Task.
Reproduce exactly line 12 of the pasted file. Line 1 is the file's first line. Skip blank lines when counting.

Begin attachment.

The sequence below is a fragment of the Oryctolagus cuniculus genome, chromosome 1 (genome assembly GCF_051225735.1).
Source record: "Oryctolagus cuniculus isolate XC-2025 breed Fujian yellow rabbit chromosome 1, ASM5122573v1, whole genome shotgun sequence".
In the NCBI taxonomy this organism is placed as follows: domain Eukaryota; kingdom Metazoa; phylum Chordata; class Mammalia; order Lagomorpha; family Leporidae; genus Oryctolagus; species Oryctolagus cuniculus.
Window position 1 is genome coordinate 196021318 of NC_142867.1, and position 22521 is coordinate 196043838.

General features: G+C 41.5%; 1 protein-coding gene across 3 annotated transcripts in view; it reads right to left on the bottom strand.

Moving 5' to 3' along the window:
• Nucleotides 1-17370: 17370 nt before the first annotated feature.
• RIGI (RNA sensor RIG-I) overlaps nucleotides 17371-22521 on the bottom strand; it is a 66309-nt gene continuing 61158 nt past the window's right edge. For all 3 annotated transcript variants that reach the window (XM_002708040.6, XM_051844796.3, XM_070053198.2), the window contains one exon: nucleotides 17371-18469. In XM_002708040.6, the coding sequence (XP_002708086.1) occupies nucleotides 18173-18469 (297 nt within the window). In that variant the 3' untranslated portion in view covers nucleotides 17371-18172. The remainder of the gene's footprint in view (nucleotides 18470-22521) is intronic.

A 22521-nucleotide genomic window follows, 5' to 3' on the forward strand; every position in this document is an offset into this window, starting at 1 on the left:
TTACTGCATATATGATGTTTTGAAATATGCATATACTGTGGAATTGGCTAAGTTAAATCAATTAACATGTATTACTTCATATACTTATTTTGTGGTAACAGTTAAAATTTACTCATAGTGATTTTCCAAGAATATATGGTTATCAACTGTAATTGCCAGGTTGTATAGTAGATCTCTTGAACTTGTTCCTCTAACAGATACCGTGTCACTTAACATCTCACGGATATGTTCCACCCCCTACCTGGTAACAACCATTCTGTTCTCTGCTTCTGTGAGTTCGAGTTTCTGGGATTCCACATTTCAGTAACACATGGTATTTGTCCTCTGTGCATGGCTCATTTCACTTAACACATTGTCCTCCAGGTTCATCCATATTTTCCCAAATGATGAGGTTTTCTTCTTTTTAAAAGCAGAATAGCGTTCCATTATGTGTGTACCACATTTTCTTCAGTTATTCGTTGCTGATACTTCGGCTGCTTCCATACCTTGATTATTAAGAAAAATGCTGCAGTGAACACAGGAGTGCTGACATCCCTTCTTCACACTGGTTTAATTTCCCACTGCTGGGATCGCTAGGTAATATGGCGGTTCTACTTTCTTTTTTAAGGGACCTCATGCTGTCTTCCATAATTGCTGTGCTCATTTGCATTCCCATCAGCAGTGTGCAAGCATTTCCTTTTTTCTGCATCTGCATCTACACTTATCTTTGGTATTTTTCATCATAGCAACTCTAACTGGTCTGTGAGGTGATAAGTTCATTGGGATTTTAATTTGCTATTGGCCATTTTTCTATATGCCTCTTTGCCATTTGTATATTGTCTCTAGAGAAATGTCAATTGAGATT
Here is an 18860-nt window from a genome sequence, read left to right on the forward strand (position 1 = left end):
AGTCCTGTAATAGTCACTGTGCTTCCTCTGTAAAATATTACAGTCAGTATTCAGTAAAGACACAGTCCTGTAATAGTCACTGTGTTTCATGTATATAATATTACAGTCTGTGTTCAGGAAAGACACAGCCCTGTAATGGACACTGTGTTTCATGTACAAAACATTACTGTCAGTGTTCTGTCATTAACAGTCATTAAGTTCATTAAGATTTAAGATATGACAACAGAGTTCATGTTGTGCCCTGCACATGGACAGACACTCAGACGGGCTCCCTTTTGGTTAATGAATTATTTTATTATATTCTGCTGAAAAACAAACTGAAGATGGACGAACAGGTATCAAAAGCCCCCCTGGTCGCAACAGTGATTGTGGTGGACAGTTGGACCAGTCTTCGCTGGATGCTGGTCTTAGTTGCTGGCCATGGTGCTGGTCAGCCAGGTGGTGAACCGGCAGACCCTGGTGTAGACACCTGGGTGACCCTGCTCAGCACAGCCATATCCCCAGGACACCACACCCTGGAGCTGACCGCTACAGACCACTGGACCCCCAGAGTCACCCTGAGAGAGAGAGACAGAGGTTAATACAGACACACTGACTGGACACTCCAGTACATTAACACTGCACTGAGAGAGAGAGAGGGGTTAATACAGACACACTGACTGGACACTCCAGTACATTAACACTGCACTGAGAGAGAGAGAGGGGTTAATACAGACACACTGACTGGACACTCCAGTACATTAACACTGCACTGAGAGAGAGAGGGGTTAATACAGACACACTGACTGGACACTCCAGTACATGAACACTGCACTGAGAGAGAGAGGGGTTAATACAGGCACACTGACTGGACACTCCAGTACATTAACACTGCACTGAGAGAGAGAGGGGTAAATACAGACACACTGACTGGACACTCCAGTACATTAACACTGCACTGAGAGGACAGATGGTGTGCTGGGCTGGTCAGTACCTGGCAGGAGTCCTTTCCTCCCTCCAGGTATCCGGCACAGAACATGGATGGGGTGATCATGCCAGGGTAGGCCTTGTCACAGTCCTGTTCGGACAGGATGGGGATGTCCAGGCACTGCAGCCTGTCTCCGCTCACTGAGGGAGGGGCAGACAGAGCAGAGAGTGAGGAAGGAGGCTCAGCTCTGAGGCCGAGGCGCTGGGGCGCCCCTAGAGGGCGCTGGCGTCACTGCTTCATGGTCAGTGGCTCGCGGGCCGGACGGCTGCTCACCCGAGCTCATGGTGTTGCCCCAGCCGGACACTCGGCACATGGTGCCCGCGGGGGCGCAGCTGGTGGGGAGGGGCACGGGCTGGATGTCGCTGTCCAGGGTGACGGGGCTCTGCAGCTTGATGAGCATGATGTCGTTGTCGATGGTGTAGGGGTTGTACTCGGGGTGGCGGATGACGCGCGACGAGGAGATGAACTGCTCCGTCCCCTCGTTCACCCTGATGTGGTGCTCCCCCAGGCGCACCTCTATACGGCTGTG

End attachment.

AGTCCTGTAATAGTCACTGTGCTTCCTCTGTAAAATATTACAGTCAGTATTCAGTAAAGACACAGTCCTGTAATAGTCACTGTGTTTCATGTATATAATATTACAGTCTGTGTTCAGGAAAGACACAGCCCTGTAATGGACACTGTGTTTCATGTACAAAACATTACTGTCAGTGTTCTGTCATTAACAGTCATTAAGTTCATTAAGATTTAAGATATGACAACAGAGTTCATGTTGTGCCCTGCACATGGACAGACACTCAGACGGGCTCCCTTTTGGTTAATGAATTATTTTATTATATTCTGCTGAAAAACAAACTGAAGATGGACGAACAGGTATCAAAAGCCCCCCTGGTCGCAACAGTGATTGTGGTGGACAGTTGGACCAGTCTTCGCTGGATGCTGGTCTTAGTTGCTGGCCATGGTGCTGGTCAGCCAGGTGGTGAACCGGCAGACCCTGGTGTAGACACCTGGGTGACCCTGCTCAGCACAGCCATATCCCCAGGACACCACACCCTGGAGCTGACCGCTACAGACCACTGGACCCCCAGAGTCACCCTGAGAGAGAGAGACAGAGGTTAATACAGACACACTGACTGGACACTCCAGTACATTAACACTGCACTGAGAGAGAGAGAGGGGTTAATACAGACACACTGACTGGACACTCCAGTACATTAACACTGCACTGAGAGAGAGAGAGGGGTTAATACAGACACACTGACTGGACACTCCAGTACATTAACACTGCACTGAGAGAGAGAGGGGTTAATACAGACACACTGACTGGACACTCCAGTACATGAACACTGCACTGAGAGAGAGAGGGGTTAATACAGGCACACTGACTGGACACTCCAGTACATTAACACTGCACTGAGAGAGAGAGGGGTAAATACAGACACACTGACTGGACACTCCAGTACATTAACACTGCACTGAGAGGACAGATGGTGTGCTGGGCTGGTCAGTACCTGGCAGGAGTCCTTTCCTCCCTCCAGGTATCCGGCACAGAACATGGATGGGGTGATCATGCCAGGGTAGGCCTTGTCACAGTCCTGTTCGGACAGGATGGGGATGTCCAGGCACTGCAGCCTGTCTCCGCTCACTGAGGGAGGGGCAGACAGAGCAGAGAGTGAGGAAGGAGGCTCAGCTCTGAGGCCGAGGCGCTGGGGCGCCCCTAGAGGGCGCTGGCGTCACTGCTTCATGGTCAGTGGCTCGCGGGCCGGACGGCTGCTCACCCGAGCTCATGGTGTTGCCCCAGCCGGACACTCGGCACATGGTGCCCGCGGGGGCGCAGCTGGTGGGGAGGGGCACGGGCTGGATGTCGCTGTCCAGGGTGACGGGGCTCTGCAGCTTGATGAGCATGATGTCGTTGTCGATGGTGTAGGGGTTGTACTCGGGGTGGCGGATGACGCGCGACGAGGAGATGAACTGCTCCGTCCCCTCGTTCACCCTGATGTGGTGCTCCCCCAGGCGCACCTCTATACGGCTGTG